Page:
7 Common Physical Anxiety Symptoms
The persistent and severe feelings of fear, stress, and worry that characterize clinical anxiety are routinely accompanied by physical symptoms as well. Even normal levels of stress are associated with physiological activity. The underlying reasons for this are biological. The phenomenon of stress evolved so that organisms (including humans) become aware of immediate threats, and take appropriate action. When you feel anxious, the neurological processes that drive this emotional response also cause physiological effects, such as increased heart rate, as part of the “fight-or-flight” reaction.
Clinical anxiety disorders in Queens occur when a combination of neural “wiring” and other factors, such as a person’s upbringing and environment, cause an “overblown” emotional reaction to certain stimuli that are perceived as threatening. Even when the person is aware that their fears may not be rational, they may still feel anxious and fearful, along with experiencing the physiological effects of stress. The following are ten of the most common physical anxiety symptoms, which often occur in people who have anxiety disorders such as Generalized Anxiety Disorder, Panic Disorder, or Social Anxiety Disorder.
- Excessive Perspiration. Sweating is one of the most common physical anxiety symptoms that people experience in Queens. Like most of the physiological symptoms in anxiety disorders, excessive perspiration is caused by the sympathetic nervous system. The sweating occurs to cool your body down, as part of the process of preparing you to confront or flee from a threat.
- Rapid heartbeat.Stress produces an increase in heart rate. Again, this is your body’s way of trying to prepare you for a burst of activity. However, since most modern anxiety symptoms are brought on by situations that don’t involve running away from a lion, this becomes uncomfortable and can make you feel faint.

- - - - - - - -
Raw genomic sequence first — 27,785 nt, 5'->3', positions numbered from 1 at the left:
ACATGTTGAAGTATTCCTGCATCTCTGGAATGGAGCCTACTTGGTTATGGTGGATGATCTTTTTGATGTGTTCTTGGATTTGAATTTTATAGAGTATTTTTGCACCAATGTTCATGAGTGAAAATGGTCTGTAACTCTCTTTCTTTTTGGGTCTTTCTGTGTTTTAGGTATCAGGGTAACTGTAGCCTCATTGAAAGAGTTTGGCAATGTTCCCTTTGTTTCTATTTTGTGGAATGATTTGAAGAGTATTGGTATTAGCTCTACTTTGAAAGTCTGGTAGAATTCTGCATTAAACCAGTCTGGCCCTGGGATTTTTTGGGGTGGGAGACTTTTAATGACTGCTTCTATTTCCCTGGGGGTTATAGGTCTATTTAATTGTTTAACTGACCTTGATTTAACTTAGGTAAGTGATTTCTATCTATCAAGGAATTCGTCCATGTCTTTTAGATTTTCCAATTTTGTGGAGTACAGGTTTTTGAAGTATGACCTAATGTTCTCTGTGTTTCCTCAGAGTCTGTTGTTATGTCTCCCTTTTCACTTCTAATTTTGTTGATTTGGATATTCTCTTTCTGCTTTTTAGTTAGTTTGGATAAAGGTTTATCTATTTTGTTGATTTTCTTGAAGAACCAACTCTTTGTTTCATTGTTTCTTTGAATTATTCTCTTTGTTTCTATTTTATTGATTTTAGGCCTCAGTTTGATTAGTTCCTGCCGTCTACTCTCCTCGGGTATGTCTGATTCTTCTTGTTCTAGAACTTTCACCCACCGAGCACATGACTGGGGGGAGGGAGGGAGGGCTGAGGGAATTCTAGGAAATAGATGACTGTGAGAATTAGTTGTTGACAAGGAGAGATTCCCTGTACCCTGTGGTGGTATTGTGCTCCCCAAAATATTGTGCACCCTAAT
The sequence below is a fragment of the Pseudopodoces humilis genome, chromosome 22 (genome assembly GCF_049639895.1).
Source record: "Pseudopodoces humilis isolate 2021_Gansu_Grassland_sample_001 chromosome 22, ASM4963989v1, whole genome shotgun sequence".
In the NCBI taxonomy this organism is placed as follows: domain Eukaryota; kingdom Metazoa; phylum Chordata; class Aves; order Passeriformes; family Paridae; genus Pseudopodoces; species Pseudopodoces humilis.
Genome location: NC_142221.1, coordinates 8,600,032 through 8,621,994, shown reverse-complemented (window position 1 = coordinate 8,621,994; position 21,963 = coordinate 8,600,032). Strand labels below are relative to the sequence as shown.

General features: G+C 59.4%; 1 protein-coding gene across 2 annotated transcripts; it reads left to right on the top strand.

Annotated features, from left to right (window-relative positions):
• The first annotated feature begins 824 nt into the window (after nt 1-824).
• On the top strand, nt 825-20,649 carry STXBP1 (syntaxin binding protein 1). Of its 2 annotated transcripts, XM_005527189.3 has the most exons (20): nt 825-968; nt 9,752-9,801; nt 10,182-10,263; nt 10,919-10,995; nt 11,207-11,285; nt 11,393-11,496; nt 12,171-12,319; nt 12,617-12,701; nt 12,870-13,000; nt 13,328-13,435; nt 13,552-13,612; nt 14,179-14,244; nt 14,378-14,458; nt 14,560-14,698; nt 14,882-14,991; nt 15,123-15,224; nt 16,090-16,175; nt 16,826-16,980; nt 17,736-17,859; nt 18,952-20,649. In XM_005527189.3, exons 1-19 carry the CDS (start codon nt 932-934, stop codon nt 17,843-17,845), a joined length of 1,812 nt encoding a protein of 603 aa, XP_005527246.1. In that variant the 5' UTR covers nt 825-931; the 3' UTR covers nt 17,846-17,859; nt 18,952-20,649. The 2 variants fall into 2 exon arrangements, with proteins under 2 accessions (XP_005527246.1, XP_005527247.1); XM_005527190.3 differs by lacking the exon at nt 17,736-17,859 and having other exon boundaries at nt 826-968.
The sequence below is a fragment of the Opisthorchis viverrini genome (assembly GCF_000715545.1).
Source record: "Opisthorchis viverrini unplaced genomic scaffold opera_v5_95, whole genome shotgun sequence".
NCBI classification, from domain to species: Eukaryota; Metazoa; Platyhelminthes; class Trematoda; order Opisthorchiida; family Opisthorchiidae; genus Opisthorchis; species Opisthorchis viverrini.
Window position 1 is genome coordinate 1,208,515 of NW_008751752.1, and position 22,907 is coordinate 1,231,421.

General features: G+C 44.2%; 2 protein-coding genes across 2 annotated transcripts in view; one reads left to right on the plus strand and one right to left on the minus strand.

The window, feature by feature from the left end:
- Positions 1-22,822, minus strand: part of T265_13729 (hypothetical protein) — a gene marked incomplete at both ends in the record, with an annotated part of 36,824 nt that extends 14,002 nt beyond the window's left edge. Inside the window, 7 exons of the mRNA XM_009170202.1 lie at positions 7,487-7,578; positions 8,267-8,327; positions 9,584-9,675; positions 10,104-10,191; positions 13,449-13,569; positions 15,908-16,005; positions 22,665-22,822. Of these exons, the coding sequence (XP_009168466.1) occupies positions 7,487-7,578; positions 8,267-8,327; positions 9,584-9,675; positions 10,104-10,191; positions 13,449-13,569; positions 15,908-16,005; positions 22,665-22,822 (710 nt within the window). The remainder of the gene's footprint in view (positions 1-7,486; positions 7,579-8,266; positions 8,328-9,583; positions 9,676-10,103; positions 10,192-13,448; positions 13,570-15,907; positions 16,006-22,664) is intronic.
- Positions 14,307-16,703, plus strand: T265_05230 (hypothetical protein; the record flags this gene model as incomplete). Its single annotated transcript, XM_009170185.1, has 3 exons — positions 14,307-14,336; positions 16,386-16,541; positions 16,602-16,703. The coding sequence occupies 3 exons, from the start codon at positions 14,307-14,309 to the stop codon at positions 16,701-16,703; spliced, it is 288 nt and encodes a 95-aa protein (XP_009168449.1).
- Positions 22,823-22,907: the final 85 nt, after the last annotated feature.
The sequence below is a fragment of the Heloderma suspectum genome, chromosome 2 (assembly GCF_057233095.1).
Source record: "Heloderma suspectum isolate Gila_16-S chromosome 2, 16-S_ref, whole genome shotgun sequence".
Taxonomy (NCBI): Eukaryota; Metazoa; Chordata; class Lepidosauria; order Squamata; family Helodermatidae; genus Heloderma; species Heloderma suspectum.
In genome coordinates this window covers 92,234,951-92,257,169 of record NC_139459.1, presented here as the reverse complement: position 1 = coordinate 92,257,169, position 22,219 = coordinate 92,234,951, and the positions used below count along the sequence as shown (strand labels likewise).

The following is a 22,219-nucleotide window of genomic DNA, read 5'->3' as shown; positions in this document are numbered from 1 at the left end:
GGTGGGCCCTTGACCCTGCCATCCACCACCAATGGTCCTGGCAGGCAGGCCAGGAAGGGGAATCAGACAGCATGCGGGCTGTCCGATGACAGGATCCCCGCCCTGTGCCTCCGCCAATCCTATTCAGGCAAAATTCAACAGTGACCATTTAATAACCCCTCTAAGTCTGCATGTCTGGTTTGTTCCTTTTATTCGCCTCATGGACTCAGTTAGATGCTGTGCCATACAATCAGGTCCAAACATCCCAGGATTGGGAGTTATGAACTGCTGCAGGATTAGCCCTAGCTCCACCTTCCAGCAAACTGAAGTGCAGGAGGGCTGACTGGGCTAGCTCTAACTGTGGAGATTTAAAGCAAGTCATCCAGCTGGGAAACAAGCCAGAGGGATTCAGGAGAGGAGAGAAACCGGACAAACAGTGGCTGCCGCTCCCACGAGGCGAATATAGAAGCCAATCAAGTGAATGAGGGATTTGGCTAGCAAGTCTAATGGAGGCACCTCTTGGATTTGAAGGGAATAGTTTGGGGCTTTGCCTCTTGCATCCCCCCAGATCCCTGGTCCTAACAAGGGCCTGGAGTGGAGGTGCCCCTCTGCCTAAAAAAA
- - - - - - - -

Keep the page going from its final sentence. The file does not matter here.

- Dizziness is a common complaint among people who suffer from anxiety symptoms in Queens. It often goes along with the increase in heart rate.
- Nausea and upset stomach are incredibly common anxiety symptoms. This has to do with the nervous system, specifically a major nerve called the vagus nerve.
- Difficulty breathing. Anxiety symptoms often cause people to feel short of breath.
- Trembling or shaking. Some people in Queens who have anxiety shake all over, whereas in other people, the trembling is confined to the hands.
- Insomnia. Anxiety is a state of high arousal, which is fundamentally incompatible with sleep. Chronic anxiety and stress can make it difficult or impossible to fall asleep and stay asleep. The lack of sleep can end up making the anxiety worse over time.
Physical anxiety symptoms in Queens can range from slightly uncomfortable, to a full-scale panic attack that can sometimes be mistaken for something more serious. Fortunately, there are therapies and treatments available to help treat anxiety disorders and reduce symptoms. Cognitive behavioral therapy is a form of psychotherapy that has consistently proven successful for anxiety disorder treatment. Another useful approach is neurofeedback therapy, which uses electroencephalographic (EEG) biofeedback to train patients to correct brainwave patterns that underlie anxiety and other disorders. If you have anxiety symptoms in Queens, you do have options for therapy that can help reduce troublesome physical, as well as emotional, symptoms.